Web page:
The point is that anyone who lives in that real world village would find the fictional little hamlet of Brakenthorpe to be hauntingly familiar, because, well, write what you know. It doesn't end there, though...

Friday, December 13, 2013

Nail the ending, or don't even bother starting...

[WARNING: Here be spoilers for Mass Effect 3. And Assassin's Creed 3. Oh, and the Doctor Who 50th Anniversary, as well.]

Hmm, now there's an interesting question. I was having a nice long conversation with someone today, all about why the ending of Mass Effect 3 was such a colossal bag of donkey doings, and said person asked a question about whether a bad ending can really ruin all the good stuff that came before, when the entire experience up to that point had been good.

My immediate was a big fat yes, but it raised a rather intriguing question: why? How come the ending has such enormous power over a story, and thus, how is it possible that a bad ending can ruin everything that's gone before?

Might it be something about how we, as humans, are hardwired that makes the ending of the story the single most important bit of the whole enterprise?

Tuesday, December 10, 2013

Musings on my influences - HOW has Transformers endured for 30 years?

What I say next, I say completely without shame or irony: I love Transformers. I've always loved Transformers, ever since the age of 6/7, and I honestly reckon that my love of the weird and the epic (seriously, that's a concrete part of my biography and everything) came from the opening of Transformers: The Movie, in 1986.

Y'know, where the first scene has a planet being eaten. Seeing something like that was bound to have a lasting effect on the brain of a 7 year old, and no mistake.

The thing is, though, that it wasn't just my prepubescent brain that Transformers had an effect on; it also somehow went on to become one of the most successful toy franchises in history, and is still going strong today, thirty years later. The big question, of course, is this: why? How did a toy franchise aimed at 7 year old boys manage that?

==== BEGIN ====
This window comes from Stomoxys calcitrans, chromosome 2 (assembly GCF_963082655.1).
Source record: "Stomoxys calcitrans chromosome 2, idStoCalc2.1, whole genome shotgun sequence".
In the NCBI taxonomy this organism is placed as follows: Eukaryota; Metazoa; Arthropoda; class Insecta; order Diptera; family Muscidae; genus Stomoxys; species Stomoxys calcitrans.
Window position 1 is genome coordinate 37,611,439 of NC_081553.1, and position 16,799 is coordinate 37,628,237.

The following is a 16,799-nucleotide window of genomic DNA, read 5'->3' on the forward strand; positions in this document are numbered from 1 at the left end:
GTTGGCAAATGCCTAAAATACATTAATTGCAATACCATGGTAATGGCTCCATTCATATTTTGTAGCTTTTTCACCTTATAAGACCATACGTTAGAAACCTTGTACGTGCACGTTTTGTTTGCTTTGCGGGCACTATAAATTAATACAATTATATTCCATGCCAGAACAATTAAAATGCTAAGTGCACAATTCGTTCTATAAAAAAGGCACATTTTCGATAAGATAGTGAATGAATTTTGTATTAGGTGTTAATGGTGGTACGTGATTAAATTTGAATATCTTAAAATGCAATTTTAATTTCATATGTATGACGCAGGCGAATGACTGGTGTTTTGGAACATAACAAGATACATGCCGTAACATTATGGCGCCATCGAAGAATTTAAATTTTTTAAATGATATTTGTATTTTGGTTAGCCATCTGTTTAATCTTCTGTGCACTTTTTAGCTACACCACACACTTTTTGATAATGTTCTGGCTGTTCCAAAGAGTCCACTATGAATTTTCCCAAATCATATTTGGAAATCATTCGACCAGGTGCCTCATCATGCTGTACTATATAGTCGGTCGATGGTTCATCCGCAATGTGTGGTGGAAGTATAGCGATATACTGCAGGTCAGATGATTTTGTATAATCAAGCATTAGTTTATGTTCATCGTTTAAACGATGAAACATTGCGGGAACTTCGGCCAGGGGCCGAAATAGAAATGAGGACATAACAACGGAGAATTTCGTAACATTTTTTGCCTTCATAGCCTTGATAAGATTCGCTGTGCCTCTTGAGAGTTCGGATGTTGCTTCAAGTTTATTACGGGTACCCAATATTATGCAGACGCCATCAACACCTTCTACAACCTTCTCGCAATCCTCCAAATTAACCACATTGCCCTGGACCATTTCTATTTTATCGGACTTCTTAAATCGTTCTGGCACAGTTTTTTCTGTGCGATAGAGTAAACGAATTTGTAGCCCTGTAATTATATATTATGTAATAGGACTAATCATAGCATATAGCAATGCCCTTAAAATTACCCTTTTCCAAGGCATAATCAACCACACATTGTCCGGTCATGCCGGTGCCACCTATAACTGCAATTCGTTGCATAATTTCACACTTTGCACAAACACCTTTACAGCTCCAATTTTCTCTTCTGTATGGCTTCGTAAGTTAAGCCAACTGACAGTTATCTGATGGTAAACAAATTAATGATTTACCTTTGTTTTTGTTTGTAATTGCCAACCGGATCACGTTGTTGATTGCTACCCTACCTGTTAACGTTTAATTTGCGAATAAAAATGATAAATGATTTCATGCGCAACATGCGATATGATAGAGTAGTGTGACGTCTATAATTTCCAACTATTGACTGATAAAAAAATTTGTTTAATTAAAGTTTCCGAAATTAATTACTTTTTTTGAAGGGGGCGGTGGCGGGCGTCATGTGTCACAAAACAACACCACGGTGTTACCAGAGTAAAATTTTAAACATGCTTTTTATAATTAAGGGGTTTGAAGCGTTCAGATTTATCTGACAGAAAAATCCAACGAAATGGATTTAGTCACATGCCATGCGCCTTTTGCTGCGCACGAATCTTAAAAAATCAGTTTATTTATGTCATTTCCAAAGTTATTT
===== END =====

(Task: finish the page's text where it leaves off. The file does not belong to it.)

Sunday, December 08, 2013

Creativity - the bane of society, apparently

I'll be honest, I wibbled back and forth about writing this post, for a very simple reason: how does it actually apply to the whole business of being a writer? Does it fit the theme of this blog to actually talk about it?

Then, though, I had a realisation. By even asking myself that, was I not playing into the very phenomenon that the original source story was talking about? By avoiding writing this, was I not actually being averse to a bit of the ol' creativity myself?

Wednesday, December 04, 2013

'Strong Female Characters'? Seriously? You want to limit your palette like that?

Hoooooo blimey, this one's a thorny issue, and no mistake! Seriously, this one causes no end of introspection and outright navel-gazing, from every imaginable side of the whole gender debate, and since I'm a writer, it's one of those things I have to be aware of. Yes, it's the issue of "strong female characters", and I know I'm going to get flamed to a crisp by people who don't read past the headline, but the simple fact is this: "strong female characters" are dull.

And so are "strong male characters"...

Monday, October 21, 2013

Time for me to be a tease - say hello to the Cynos Union's newest alien, the enigmatic quintaceph